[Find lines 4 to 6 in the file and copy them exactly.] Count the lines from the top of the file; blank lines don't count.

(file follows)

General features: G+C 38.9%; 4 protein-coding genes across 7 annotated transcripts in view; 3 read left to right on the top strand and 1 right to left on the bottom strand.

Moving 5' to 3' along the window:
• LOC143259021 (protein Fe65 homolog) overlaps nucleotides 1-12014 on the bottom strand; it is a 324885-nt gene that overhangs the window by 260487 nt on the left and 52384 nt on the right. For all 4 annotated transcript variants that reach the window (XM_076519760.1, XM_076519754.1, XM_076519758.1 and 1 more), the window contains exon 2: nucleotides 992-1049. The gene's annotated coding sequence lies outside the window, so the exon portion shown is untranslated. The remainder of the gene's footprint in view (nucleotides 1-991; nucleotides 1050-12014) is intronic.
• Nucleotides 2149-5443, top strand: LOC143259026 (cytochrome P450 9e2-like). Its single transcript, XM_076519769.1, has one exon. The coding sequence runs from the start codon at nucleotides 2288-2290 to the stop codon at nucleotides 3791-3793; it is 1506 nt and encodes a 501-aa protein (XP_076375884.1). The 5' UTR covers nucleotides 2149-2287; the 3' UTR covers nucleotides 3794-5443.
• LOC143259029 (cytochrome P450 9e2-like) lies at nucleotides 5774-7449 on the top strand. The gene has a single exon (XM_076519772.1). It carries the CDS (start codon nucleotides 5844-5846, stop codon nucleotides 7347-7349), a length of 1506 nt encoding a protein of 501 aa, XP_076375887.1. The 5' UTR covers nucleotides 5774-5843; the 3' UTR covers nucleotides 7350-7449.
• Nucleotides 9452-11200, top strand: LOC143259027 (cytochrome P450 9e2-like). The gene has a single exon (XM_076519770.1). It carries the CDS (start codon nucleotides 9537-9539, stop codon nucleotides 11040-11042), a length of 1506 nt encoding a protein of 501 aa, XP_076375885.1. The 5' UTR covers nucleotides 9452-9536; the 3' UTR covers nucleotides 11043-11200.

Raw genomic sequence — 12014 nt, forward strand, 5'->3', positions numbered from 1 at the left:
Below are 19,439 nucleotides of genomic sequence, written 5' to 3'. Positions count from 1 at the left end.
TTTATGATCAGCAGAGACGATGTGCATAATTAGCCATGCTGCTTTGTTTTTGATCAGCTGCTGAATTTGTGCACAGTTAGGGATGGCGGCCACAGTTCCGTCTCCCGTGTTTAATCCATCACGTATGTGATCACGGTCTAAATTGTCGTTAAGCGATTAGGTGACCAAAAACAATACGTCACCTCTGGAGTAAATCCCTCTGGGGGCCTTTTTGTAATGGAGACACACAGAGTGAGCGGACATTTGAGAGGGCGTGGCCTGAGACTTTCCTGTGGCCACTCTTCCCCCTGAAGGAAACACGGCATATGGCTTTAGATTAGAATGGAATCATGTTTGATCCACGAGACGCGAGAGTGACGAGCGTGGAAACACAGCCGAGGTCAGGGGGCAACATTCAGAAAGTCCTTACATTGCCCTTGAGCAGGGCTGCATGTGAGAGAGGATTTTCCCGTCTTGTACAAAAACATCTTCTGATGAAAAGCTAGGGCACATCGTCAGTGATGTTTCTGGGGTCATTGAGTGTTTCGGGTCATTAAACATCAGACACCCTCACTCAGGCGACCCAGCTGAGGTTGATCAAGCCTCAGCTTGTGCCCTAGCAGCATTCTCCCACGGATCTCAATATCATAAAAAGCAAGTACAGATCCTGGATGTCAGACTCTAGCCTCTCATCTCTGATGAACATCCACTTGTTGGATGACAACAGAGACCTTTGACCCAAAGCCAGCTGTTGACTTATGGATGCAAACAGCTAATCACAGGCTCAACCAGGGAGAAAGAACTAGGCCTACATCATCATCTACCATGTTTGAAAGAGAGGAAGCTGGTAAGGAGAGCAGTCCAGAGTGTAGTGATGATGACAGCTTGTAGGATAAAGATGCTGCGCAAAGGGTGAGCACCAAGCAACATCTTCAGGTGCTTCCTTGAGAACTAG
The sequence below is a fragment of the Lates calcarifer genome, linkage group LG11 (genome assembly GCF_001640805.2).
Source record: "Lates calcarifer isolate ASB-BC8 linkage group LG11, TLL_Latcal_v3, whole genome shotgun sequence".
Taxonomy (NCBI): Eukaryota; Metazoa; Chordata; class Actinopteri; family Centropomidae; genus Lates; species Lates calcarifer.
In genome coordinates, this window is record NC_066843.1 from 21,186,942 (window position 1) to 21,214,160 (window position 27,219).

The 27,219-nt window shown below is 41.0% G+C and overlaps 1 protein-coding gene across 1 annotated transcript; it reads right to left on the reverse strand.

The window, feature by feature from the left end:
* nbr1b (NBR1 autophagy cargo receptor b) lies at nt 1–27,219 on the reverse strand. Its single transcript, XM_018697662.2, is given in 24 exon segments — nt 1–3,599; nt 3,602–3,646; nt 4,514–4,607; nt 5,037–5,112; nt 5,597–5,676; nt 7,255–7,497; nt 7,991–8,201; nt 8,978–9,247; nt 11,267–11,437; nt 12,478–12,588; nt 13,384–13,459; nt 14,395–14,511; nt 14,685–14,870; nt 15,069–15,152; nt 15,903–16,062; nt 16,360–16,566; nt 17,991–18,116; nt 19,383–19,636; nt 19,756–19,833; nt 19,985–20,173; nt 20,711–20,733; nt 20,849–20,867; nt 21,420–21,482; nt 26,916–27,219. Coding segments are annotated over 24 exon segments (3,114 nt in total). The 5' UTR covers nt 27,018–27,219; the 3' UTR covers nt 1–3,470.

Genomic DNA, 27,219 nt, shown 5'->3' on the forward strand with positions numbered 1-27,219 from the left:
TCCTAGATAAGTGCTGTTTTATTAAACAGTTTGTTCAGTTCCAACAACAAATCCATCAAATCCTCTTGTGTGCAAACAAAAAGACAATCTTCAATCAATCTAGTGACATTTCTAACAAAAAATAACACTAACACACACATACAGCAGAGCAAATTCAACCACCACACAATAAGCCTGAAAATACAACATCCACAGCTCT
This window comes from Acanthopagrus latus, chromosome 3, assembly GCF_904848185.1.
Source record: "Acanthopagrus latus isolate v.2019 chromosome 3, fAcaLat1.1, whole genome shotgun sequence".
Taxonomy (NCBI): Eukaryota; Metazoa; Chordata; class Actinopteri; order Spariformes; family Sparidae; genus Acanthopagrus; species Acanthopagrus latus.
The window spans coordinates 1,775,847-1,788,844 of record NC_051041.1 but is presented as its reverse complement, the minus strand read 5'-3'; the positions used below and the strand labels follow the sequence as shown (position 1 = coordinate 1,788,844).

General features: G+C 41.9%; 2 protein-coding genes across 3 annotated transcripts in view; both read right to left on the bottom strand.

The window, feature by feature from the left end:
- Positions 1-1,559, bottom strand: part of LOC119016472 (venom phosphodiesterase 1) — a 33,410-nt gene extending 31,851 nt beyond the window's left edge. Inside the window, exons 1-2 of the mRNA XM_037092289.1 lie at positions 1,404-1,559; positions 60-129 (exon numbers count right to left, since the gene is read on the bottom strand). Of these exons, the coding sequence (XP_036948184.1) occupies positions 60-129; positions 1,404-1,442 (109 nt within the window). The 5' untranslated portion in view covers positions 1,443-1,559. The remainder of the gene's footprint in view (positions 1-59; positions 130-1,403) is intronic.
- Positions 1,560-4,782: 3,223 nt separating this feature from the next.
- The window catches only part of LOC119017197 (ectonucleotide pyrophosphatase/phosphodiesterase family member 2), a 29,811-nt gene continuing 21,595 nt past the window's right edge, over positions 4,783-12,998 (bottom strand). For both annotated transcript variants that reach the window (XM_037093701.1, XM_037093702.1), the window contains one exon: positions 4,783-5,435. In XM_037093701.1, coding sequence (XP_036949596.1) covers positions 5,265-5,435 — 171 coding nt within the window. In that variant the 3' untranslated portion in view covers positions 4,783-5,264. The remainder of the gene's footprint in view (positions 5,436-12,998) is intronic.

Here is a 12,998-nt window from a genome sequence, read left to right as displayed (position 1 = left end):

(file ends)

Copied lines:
• Nucleotides 2149-5443, top strand: LOC143259026 (cytochrome P450 9e2-like). Its single transcript, XM_076519769.1, has one exon. The coding sequence runs from the start codon at nucleotides 2288-2290 to the stop codon at nucleotides 3791-3793; it is 1506 nt and encodes a 501-aa protein (XP_076375884.1). The 5' UTR covers nucleotides 2149-2287; the 3' UTR covers nucleotides 3794-5443.
• LOC143259029 (cytochrome P450 9e2-like) lies at nucleotides 5774-7449 on the top strand. The gene has a single exon (XM_076519772.1). It carries the CDS (start codon nucleotides 5844-5846, stop codon nucleotides 7347-7349), a length of 1506 nt encoding a protein of 501 aa, XP_076375887.1. The 5' UTR covers nucleotides 5774-5843; the 3' UTR covers nucleotides 7350-7449.
• Nucleotides 9452-11200, top strand: LOC143259027 (cytochrome P450 9e2-like). The gene has a single exon (XM_076519770.1). It carries the CDS (start codon nucleotides 9537-9539, stop codon nucleotides 11040-11042), a length of 1506 nt encoding a protein of 501 aa, XP_076375885.1. The 5' UTR covers nucleotides 9452-9536; the 3' UTR covers nucleotides 11043-11200.